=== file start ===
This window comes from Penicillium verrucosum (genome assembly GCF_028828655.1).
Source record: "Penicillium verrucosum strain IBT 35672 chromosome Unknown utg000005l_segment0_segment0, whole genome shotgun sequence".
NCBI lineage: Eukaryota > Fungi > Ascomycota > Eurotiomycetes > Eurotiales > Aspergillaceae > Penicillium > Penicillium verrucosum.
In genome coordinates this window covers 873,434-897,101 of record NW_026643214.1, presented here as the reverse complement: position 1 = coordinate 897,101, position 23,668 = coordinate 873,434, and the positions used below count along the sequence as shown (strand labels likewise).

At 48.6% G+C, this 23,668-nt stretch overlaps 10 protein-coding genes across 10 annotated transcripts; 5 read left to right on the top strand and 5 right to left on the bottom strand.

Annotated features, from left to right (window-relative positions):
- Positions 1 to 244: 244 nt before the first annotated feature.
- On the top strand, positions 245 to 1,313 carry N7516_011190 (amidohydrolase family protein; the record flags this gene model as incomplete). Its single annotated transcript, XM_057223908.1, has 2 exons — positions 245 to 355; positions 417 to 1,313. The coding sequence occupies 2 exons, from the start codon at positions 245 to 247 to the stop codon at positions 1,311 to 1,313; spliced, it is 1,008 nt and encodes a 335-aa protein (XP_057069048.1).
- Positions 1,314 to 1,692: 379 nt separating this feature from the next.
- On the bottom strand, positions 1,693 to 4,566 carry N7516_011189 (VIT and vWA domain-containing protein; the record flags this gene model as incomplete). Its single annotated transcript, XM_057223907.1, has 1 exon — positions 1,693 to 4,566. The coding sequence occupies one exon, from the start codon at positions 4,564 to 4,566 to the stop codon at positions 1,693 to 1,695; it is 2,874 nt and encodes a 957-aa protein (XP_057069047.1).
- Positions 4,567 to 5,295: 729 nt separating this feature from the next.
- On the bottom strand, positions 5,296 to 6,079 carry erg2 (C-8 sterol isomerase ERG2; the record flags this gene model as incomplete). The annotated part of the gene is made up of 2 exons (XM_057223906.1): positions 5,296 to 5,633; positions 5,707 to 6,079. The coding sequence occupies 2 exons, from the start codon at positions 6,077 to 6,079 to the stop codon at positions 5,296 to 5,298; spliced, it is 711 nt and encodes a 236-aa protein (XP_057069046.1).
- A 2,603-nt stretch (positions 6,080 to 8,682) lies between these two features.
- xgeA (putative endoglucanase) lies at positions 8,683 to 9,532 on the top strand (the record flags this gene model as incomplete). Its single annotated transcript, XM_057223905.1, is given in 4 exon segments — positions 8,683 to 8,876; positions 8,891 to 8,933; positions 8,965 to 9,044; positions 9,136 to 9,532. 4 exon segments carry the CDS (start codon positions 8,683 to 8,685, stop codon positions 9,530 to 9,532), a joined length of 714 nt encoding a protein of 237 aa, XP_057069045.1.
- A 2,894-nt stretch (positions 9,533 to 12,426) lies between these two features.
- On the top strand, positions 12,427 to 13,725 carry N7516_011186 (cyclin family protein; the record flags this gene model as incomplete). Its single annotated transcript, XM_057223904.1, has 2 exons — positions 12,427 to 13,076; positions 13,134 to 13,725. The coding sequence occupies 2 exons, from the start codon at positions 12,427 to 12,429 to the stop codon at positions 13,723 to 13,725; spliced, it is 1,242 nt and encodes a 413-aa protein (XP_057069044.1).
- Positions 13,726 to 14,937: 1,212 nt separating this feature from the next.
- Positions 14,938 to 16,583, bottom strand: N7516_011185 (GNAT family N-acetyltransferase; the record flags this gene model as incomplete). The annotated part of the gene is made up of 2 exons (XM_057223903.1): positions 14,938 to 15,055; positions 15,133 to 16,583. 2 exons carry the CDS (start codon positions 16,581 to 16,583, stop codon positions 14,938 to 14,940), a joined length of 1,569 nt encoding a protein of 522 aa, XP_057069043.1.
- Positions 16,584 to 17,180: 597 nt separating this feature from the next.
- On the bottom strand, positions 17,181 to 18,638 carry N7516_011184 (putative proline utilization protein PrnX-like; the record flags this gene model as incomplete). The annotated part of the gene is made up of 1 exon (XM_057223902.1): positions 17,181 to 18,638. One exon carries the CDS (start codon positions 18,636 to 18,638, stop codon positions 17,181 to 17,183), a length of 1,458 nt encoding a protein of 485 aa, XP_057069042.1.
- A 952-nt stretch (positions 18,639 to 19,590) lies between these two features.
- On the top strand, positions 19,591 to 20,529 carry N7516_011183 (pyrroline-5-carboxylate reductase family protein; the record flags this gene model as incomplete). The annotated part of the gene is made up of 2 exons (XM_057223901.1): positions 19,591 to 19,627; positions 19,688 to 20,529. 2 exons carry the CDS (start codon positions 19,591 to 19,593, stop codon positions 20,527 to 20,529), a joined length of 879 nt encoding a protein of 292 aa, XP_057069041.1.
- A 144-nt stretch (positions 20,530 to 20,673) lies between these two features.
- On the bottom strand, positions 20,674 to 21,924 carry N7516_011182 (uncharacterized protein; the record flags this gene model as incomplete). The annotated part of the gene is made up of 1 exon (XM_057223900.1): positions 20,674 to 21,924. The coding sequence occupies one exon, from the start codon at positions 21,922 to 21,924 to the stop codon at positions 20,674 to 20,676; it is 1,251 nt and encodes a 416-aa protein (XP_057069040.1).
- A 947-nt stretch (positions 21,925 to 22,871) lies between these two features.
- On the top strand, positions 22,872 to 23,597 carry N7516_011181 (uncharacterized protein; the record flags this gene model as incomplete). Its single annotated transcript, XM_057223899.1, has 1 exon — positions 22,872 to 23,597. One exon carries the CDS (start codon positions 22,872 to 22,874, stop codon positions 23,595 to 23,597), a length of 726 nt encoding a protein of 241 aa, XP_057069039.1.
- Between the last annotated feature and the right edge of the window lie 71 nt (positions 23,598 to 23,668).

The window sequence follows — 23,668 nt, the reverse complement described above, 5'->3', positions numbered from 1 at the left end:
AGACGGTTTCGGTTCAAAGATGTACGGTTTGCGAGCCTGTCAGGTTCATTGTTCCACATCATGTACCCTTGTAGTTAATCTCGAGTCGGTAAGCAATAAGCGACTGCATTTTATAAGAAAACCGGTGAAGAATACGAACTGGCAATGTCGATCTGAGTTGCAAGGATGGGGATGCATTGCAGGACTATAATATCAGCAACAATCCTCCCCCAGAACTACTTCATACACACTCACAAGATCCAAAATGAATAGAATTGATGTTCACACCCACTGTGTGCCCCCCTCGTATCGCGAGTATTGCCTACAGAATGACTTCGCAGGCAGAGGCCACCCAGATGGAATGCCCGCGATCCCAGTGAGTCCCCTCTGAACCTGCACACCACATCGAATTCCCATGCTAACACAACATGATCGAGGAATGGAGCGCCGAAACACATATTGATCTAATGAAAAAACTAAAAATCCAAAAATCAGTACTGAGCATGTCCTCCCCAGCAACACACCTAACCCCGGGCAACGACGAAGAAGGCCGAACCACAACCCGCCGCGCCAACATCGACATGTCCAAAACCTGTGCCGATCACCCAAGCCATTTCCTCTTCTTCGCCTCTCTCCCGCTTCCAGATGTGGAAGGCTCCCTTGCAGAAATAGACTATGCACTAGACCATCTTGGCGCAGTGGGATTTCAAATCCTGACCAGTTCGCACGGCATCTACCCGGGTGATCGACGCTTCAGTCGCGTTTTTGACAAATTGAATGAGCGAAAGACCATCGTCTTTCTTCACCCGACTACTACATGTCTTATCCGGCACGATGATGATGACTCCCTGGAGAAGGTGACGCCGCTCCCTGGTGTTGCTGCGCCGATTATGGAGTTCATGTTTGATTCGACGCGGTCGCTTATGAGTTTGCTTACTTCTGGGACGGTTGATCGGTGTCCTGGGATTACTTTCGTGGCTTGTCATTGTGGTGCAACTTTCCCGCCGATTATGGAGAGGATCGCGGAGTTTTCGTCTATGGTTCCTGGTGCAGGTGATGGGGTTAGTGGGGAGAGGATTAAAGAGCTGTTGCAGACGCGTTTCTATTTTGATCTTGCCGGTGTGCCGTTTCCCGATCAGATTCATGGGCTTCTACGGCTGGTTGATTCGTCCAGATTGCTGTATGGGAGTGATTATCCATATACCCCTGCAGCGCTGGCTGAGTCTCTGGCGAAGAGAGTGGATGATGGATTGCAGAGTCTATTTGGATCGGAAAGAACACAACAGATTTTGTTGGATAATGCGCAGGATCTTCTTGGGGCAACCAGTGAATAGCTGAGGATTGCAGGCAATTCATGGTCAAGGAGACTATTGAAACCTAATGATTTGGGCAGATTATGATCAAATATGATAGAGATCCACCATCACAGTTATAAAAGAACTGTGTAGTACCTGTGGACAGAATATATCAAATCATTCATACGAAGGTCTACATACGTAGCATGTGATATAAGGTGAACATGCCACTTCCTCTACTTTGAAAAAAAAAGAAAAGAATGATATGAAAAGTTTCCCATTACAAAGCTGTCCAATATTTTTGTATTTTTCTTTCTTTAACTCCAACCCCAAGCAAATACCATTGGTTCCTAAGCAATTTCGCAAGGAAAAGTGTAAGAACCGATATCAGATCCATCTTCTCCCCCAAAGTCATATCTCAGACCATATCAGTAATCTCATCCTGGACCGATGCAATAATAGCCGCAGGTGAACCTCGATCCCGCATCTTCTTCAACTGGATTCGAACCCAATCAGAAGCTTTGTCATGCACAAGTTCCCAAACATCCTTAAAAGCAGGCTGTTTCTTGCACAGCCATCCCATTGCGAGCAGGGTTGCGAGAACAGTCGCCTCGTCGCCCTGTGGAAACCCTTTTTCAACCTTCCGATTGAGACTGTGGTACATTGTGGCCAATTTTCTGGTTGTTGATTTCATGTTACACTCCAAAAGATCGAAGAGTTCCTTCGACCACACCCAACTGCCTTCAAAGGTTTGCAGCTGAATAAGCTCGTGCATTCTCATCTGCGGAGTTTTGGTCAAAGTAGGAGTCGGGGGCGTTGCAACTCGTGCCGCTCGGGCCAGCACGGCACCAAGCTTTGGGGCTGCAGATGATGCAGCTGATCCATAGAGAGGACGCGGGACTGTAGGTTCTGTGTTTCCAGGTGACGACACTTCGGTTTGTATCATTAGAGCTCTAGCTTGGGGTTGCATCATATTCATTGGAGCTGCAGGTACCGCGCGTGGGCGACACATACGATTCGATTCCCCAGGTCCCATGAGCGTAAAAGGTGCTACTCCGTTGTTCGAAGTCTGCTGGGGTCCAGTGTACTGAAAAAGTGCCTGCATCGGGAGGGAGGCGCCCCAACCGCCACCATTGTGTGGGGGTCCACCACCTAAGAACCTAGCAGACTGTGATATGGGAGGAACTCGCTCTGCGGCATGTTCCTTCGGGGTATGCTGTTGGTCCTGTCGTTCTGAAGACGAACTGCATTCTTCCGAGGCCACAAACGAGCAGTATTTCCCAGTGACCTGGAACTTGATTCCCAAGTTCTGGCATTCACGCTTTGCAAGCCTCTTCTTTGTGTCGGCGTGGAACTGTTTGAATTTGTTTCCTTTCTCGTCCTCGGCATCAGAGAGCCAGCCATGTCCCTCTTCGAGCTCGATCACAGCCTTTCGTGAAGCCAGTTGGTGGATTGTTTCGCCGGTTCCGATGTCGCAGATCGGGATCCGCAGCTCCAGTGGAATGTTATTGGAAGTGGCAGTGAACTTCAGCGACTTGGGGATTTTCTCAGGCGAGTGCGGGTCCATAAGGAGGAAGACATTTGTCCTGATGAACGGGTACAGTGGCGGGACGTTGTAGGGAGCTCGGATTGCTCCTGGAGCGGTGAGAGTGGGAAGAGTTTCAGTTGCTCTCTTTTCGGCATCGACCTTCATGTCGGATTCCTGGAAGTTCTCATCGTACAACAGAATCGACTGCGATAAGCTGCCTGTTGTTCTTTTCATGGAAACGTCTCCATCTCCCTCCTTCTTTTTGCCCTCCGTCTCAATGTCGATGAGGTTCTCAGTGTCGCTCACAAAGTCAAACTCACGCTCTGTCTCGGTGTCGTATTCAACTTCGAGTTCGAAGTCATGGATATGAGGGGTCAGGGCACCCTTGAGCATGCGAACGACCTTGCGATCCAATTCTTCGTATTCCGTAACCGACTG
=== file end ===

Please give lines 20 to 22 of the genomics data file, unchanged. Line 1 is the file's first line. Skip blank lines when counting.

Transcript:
- On the bottom strand, positions 17,181 to 18,638 carry N7516_011184 (putative proline utilization protein PrnX-like; the record flags this gene model as incomplete). The annotated part of the gene is made up of 1 exon (XM_057223902.1): positions 17,181 to 18,638. One exon carries the CDS (start codon positions 18,636 to 18,638, stop codon positions 17,181 to 17,183), a length of 1,458 nt encoding a protein of 485 aa, XP_057069042.1.
- A 952-nt stretch (positions 18,639 to 19,590) lies between these two features.
- On the top strand, positions 19,591 to 20,529 carry N7516_011183 (pyrroline-5-carboxylate reductase family protein; the record flags this gene model as incomplete). The annotated part of the gene is made up of 2 exons (XM_057223901.1): positions 19,591 to 19,627; positions 19,688 to 20,529. 2 exons carry the CDS (start codon positions 19,591 to 19,593, stop codon positions 20,527 to 20,529), a joined length of 879 nt encoding a protein of 292 aa, XP_057069041.1.